US 4450261 A
Styrene and maleic anhydride monomers are copolymerized in 1,2-dichloroethane employing 3-mercaptopropionic acid or methyl-3-mercaptopropionate chain transfer agents producing an odorless copolymer in the molecular weight range of about 500 to 10,000 which remains soluble in the solvent. The resultant copolymer may be conveniently sulfonated in the 1,2-dichloroethane solvent used for the polymerization thereby producing an odorless sulfonated copolymer.
1. An improved process for preparing a copolymer of styrene and maleic anhydride in the molecular weight range of about 500 to 10,000 by polymerizing styrene and maleic anhydride monomers in a molar ratio of about 1:1 to 9:1 in 1,2-dichloroethane at 70°-100° C. in the presence of a free radical generating polymerization catalyst and a mercaptan chain transfer agent, wherein the improvement comprises carrying out the polymerization in the presence of about 0.5-5%, based on the weight of the monomers, of 3-mercaptopropionic acid or methyl-3-mercaptopropionate as the chain transfer agent, whereby a substantially odorless copolymer which remains soluble in said 1,2-dichloroethane results.
2. An improved process for preparing a sulfonated copolymer of styrene and maleic anhydride by polymerizing styrene and maleic anhydride monomers in a molar ratio of about 1:1 to 9:1 in 1,2-dichloroethane at 70°-100° C. in the presence of a free radical generating polymerization catalyst and a mercaptan chain transfer agent yielding a copolymer in the molecular weight range of about 500 to 10,000, sulfonating the resulting copolymer of styrene and maleic anhydride in said 1,2-dichloroethane, and recovering the resultant precipitated sulfonated copolymer, wherein the improvement comprises carrying out the polymerization in the presence of about 0.5-5%, based on the weight of the monomers, of 3-mercaptopropionic acid or methyl-3-mercaptopropionate as the chain transfer agent, whereby a substantially odorless and soluble copolymer of styrene and maleic anhydride is formed and results in a substantially odorless copolymer after sulfonation.
3. The process of claim 1 wherein the polymerization is conducted between 85°-95° C.
4. The process of claim 1 wherein said chain transfer agent is used in an amount of 1-3% based on the weight of the monomers and the copolymer has a molecular weight of from 1,000 to 4,000.
5. The process of claim 1 wherein said free radical generating polymerization catalyst is azoisobutyronitrile.
6. The process of claim 1 wherein said free radical generating polymerization catalyst is 2,2'-azobis (2-methyl-pentanenitrile).
7. The process of claim 1 wherein said molar ratio of styrene to maleic anhydride is 1:1 to 3:1.
8. The process of claim 1 wherein the styrene is α-methyl styrene.
9. The process of claim 1 wherein the styrene is vinyl toluene.
10. The process of claim 1 wherein the copolymer is recovered by distilling off the dichloroethane solvent.
11. The process of claim 2 wherein the polymerization is conducted between 85°-95° C.
12. The process of claim 2 wherein said chain transfer agent is used in an amount of 1-3% based on the weight of the monomers and the copolymer prior to sulfonation has a molecular weight of from 1,000 to 4,000.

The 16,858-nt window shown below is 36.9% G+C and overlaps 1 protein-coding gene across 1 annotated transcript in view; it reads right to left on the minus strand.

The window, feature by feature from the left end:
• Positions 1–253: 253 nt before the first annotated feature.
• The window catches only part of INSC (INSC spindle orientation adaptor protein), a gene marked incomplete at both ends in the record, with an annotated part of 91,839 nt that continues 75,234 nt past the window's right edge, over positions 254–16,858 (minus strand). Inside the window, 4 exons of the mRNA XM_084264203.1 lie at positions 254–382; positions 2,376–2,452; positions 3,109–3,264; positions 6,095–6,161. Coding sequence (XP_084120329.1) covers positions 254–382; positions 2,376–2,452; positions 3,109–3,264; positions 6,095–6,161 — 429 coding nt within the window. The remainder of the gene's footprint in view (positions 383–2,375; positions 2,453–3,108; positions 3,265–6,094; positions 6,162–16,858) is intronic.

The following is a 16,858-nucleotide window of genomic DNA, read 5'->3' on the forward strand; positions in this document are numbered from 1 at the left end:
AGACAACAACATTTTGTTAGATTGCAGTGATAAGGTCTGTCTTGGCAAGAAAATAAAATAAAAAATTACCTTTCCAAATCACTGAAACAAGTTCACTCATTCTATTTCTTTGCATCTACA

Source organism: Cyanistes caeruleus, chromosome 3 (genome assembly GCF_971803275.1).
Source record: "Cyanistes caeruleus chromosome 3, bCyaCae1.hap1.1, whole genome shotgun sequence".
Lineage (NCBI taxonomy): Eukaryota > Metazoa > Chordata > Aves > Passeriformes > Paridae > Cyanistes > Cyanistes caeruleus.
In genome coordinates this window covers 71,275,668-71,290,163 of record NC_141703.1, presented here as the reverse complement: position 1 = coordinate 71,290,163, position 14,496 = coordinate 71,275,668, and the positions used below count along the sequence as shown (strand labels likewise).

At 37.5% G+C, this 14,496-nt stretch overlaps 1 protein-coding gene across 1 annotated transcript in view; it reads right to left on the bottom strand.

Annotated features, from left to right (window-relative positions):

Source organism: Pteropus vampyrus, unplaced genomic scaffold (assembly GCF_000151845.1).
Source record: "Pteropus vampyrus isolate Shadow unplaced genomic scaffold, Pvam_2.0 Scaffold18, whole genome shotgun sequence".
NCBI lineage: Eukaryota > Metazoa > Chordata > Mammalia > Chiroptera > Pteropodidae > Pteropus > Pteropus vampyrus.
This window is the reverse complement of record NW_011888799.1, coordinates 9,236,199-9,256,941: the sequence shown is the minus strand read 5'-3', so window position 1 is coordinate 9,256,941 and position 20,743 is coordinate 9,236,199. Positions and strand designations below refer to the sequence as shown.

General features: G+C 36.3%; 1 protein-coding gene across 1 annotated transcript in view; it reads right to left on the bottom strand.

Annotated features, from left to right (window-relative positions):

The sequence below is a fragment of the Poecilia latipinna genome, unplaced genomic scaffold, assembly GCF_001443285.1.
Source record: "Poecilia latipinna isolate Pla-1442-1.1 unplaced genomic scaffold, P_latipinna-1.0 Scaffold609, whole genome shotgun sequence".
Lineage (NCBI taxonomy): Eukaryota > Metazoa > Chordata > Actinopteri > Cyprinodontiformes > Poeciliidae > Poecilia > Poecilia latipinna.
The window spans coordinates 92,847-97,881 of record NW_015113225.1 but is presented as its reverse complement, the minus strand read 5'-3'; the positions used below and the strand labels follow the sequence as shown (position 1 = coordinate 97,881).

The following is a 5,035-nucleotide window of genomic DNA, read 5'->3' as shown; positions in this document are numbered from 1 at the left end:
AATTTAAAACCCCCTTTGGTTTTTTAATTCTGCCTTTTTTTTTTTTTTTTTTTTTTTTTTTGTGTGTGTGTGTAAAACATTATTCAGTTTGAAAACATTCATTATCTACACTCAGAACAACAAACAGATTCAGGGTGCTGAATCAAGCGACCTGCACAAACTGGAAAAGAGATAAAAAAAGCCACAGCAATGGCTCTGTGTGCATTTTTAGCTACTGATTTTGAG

13. The process of claim 2 wherein said free radical generating polymerization catalyst is azoisobutyronitrile.
14. The process of claim 2 wherein said free radical generating polymerization catalyst is 2,2'-azobis (2-methyl-pentanenitrile).
15. The process of claim 2 wherein said molar ratio of styrene to maleic anhydride is 1:1 to 3:1.
16. The process of claim 2 wherein the styrene is α-methyl styrene.
17. The process of claim 2 wherein the styrene is vinyl toluene.
18. The process of claim 2 wherein said sulfonated copolymer is neutralized with sodium carbonate and recovered by filtration.
19. The process of claim 2 wherein water is added after sulfonation such that the sulfonated copolymer dissolves in the water and is separated and recovered in aqueous phase from the dichloroethane.
This invention relates to an improved process for preparing a copolymer of styrene and maleic anhydride monomers in the molecular weight range of about 500 to 10,000 in a solvent. Upon completion of the polymerization reaction, the copolymer can thereafter be sulfonated in the solvent used in the polymerization reaction in a continuous process to yield the corresponding sulfonated copolymer.
The copolymerization of styrene and maleic anhydride is well known in the art. See, for example, U.S. Pat. Nos. 2,675,370; 3,085,994; 3,178,395; and 3,730,900. A process of precipitation polymerization may be employed whereby a solvent is chosen for the reaction which is inert to the polymerization reaction conditions and in which both reactants are soluble. The reactants polymerize at a concentration of about 10 to 50% in the solvent at elevated temperatures. Various free radical generating catalysts including organic peroxides and azo compounds are employed for the polymerization. After the polymerization is complete and the mixture is cooled, the resultant copolymer precipitates from the selected solvent and is recovered by filtration and then dried. Various solvents which have been used in precipitation polymerization include toluene, benzene, and xylene. A polymerization process yielding copolymers which remain soluble in the polymerization solvent may also be achieved employing similar reaction conditions. Acceptable solvents for this process include ketones and esters such as acetone, methyl ethyl ketone and butyl acetate, dioxane, carbon tetrachloride and 1,2-dichloroethane. In order to prepare a copolymer of sufficiently low molecular weight to render it soluble in these solvents, a chain transfer agent must be used.